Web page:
I picked this book up at a bookcrossing meet up back in 2008, but didn’t get around to read it until now. And I’m mighty glad I did, as this was a very good read! The lies of Locke Lamora by Scott Lynch is the first book in the Gentleman Bastard series, and was first released in 2006. Lynch was born in Saint Paul, Minnesota, USA, in 1978, and had since written two more books in the series: Red seas under red skies (2007) and The Republic of Thieves (2013). There are at least five other books planned to be released in the series.
The story in this book is about Locke Lamora, who at the age of six ends up being bought by Father Chains, a priest of the Crooked Warden, the god of thieves. Here he is brought up to, along with a group of other young boys, to be a master of disguise, and they become “the Gentlemen Bastards”. This is the setting for an exciting thriller of a journey for us readers…
This book was different from any other fantasy book I’ve read in many ways. Not only did it have a pretty original plot, but it had a rather colourful language as well. If you’re of the religious kind, you might find it offensive, as it does contain swearing. Personally, I think it fits with the rest of the story.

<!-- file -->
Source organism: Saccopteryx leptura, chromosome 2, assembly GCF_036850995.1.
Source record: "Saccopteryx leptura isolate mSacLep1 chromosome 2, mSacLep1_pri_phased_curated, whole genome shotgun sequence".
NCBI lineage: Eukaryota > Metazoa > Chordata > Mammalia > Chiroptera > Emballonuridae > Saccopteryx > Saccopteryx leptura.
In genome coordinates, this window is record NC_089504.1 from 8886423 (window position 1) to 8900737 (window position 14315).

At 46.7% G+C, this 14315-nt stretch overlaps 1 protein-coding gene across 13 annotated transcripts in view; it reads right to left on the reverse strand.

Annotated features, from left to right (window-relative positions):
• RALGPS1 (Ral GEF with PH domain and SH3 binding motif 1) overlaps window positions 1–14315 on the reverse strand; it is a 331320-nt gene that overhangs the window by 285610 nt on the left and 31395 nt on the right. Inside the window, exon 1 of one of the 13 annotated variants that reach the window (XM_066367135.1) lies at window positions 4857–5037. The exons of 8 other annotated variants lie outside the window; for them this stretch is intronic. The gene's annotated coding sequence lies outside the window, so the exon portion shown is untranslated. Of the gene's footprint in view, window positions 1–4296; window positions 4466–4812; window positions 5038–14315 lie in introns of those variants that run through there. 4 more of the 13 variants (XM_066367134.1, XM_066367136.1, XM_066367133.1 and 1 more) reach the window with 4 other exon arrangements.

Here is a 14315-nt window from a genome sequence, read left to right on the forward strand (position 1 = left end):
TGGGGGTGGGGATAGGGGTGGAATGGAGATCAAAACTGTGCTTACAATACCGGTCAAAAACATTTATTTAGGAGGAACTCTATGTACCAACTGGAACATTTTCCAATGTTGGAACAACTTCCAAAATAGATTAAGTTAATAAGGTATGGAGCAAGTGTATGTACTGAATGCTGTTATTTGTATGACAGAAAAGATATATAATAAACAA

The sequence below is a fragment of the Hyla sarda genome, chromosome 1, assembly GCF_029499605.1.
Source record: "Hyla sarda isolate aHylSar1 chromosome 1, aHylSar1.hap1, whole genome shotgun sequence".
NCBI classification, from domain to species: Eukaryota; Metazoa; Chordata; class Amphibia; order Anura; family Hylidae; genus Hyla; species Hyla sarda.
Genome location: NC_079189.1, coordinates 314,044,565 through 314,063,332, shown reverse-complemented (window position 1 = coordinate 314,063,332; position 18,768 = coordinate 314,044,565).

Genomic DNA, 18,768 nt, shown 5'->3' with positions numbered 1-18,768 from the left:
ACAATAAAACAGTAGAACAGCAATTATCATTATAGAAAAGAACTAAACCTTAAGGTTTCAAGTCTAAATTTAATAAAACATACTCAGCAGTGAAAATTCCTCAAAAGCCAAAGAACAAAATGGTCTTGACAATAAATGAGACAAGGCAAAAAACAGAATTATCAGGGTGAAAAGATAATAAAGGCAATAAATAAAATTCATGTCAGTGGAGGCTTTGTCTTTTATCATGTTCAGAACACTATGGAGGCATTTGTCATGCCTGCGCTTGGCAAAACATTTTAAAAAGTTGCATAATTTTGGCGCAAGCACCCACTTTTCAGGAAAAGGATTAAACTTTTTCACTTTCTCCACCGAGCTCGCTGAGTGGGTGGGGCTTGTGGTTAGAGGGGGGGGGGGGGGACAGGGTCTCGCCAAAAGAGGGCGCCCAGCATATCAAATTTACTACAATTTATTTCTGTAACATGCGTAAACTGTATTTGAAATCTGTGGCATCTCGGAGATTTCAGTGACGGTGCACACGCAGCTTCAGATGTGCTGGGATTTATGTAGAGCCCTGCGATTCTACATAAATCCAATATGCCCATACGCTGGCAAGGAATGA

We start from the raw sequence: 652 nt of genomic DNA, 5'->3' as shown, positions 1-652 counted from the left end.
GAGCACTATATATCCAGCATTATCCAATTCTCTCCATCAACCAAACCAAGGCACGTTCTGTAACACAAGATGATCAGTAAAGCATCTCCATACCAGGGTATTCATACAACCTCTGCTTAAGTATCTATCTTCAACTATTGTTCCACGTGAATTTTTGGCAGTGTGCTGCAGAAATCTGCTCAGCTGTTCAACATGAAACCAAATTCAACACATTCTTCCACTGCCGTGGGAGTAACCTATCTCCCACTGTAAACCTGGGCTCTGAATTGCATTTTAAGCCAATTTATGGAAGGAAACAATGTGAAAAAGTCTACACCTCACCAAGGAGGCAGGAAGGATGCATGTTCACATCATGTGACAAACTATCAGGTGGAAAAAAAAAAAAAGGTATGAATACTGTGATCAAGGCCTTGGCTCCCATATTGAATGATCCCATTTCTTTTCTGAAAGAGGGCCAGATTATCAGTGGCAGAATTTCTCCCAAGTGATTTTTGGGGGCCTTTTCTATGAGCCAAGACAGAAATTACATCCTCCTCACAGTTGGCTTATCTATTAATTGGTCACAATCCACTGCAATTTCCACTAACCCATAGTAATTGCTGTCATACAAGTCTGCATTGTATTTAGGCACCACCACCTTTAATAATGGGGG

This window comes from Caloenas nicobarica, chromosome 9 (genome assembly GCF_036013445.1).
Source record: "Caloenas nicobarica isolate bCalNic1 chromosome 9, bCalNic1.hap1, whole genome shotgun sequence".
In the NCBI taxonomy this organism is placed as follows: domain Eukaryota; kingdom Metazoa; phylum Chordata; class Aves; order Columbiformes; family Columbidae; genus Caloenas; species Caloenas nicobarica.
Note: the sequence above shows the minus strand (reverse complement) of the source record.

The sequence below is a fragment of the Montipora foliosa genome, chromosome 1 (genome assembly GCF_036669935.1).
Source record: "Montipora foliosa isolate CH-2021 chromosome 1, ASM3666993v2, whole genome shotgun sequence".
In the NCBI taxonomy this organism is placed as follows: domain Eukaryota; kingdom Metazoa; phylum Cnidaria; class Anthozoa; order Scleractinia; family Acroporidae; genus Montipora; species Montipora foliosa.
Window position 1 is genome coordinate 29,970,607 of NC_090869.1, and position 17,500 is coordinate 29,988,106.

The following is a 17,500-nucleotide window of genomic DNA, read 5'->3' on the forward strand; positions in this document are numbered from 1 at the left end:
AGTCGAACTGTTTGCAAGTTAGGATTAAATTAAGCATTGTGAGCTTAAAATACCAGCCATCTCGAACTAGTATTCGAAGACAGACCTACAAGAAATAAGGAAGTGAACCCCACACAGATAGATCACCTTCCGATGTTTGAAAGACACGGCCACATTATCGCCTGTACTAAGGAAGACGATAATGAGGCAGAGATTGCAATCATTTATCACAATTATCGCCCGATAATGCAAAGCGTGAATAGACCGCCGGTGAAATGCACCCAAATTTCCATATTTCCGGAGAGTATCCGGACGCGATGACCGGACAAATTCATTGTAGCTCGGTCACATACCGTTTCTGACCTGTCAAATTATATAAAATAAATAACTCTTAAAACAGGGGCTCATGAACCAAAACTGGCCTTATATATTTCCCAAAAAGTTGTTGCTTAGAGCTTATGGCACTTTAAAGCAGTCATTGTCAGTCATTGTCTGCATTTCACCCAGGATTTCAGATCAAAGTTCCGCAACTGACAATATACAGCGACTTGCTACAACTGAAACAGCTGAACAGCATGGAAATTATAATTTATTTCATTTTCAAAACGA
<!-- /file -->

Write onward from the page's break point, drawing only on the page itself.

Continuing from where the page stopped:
For me, this book was a real page turner. There’s so many good things about it, not only the language and the originality, but it is full of humour and is at times so exciting, I almost forgot how to breath! I also loved all the different and colourful disguises that were described, and kept wondering how Locke could fool so many.
I must say though, this is not a book for the faint-hearted. Lynch has not spared any details in the combat scenes. They are quite bloody, to say the least. But if you don’t mind such things (personally, I think it makes the book just that much more believable), you’ll probably enjoy it.
As far as I’ve understood, Warner Brothers bought the movie rights to the book shortly after it was released. However, I’m not sure if I’d like to see it at the cinema, though it were to be screened, I’d probably go. I’m worried, though, as the descriptions in the book are so lively and great food for your imagination, I have a hard time seeing the film can come anywhere near the book. But we’ll see, time will show.